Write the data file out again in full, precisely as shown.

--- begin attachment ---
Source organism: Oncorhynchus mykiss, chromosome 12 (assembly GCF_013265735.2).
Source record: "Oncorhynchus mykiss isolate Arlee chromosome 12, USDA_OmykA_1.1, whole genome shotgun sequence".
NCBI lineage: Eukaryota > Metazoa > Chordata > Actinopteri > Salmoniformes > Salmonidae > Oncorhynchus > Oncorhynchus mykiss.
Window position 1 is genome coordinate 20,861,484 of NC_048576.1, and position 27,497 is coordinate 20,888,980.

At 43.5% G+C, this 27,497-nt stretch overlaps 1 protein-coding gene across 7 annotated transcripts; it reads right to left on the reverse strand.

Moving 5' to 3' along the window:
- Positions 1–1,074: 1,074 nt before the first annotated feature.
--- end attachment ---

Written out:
Source organism: Oncorhynchus mykiss, chromosome 12 (assembly GCF_013265735.2).
Source record: "Oncorhynchus mykiss isolate Arlee chromosome 12, USDA_OmykA_1.1, whole genome shotgun sequence".
NCBI lineage: Eukaryota > Metazoa > Chordata > Actinopteri > Salmoniformes > Salmonidae > Oncorhynchus > Oncorhynchus mykiss.
Window position 1 is genome coordinate 20,861,484 of NC_048576.1, and position 27,497 is coordinate 20,888,980.

At 43.5% G+C, this 27,497-nt stretch overlaps 1 protein-coding gene across 7 annotated transcripts; it reads right to left on the reverse strand.

Moving 5' to 3' along the window:
- Positions 1–1,074: 1,074 nt before the first annotated feature.